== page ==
But it wasn't until 2006—a decade after she lost the female lead in Jerry Maguire to Renée Zellwegger, right when Britton was supposed to be the next hot young thing—when lightning really struck. ("Maybe I was too tall," she cracked to the New York Times in 2013.)
"I was like, 'alright, we'll see,'" Britton reminisced to E! News about being offered her role on the TV version of Friday Night Lights after much of her part was cut out of the 2004 movie by director Peter Berg, who also created the show.
"And it's been really wonderful," she continued. "It's a really great ensemble, and it's really a show about the people in this town," as opposed to just being about football.
That was Britton in the fall of 2006, before the show—which never earned the ratings or the awards it deserved (it won three Emmys over five seasons, for writing, casting, and Best Actor for Chandler; Britton was nominated twice)—became a full-fledged phenomenon among its fan base. And while her based-on-a-real-coach's-wife character of Sharon Gaines got short shrift in the movie, Tami Taylor became one-half of one of the great TV couples, as well as one of the great TV role models.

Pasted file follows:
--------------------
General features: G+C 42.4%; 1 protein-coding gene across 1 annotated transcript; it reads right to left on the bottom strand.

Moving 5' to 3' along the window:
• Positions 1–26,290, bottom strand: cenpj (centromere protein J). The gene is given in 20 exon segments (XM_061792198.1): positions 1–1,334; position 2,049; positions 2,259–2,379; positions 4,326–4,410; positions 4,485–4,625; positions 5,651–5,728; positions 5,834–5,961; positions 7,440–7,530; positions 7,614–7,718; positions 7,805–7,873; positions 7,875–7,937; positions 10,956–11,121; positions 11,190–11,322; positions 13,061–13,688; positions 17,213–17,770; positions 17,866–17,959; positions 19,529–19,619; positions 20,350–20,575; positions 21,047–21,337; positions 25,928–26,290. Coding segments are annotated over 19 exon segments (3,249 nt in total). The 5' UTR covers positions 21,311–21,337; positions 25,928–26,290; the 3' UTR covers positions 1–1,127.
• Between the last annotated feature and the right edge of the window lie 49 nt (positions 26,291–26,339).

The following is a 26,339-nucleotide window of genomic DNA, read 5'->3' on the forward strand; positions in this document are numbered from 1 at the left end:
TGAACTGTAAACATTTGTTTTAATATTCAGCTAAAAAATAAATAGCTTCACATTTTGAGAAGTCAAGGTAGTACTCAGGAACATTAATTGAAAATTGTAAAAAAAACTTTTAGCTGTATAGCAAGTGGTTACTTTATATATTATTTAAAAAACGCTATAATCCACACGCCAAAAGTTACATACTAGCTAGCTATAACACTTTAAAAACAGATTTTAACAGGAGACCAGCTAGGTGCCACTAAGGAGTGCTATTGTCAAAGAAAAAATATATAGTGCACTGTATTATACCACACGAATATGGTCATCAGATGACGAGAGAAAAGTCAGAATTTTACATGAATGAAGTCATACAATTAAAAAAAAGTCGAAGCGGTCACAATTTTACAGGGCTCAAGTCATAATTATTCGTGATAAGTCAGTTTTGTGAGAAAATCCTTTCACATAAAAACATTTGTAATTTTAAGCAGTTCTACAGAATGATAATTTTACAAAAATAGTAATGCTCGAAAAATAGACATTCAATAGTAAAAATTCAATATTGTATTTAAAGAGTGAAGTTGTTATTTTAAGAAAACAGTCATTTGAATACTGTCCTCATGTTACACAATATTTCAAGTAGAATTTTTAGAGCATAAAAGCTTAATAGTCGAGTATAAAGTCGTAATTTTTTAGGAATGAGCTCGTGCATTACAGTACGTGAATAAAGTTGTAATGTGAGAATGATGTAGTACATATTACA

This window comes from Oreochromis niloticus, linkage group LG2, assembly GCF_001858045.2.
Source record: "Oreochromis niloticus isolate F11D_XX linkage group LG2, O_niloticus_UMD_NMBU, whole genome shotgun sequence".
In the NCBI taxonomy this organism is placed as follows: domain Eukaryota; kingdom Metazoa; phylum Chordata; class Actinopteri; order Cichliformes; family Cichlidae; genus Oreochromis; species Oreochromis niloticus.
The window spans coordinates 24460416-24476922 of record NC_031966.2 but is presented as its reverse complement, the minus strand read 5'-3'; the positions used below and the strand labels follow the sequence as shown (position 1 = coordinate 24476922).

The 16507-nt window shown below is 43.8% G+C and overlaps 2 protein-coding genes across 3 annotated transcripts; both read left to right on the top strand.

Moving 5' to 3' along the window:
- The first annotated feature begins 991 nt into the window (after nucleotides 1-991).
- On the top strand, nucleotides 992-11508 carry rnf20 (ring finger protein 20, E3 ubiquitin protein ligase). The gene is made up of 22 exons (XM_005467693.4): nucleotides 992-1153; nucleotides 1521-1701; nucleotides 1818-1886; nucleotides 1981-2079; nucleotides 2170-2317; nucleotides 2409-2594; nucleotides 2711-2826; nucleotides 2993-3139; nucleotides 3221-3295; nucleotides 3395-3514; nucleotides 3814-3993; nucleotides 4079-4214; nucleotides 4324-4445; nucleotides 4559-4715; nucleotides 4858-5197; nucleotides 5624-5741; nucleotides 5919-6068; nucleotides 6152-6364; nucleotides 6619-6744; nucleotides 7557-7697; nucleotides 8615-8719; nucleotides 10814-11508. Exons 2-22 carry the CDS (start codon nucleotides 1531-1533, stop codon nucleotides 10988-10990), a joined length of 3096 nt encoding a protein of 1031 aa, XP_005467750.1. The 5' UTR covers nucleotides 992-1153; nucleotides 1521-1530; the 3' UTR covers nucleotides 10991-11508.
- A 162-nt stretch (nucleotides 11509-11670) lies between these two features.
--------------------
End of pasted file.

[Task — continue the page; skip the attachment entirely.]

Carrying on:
So when she got busy clearing eyes and filling hearts on NBC's FNL, her meatiest role yet, Britton was already a very familiar actress, but it was over the course of that show that she became a cultural icon. And when she reached that tier of fame, she was ready—appreciative of the "life experience," as she recently described it to the New Yorker, she had acquired on her journey to being offered some truly plum opportunities.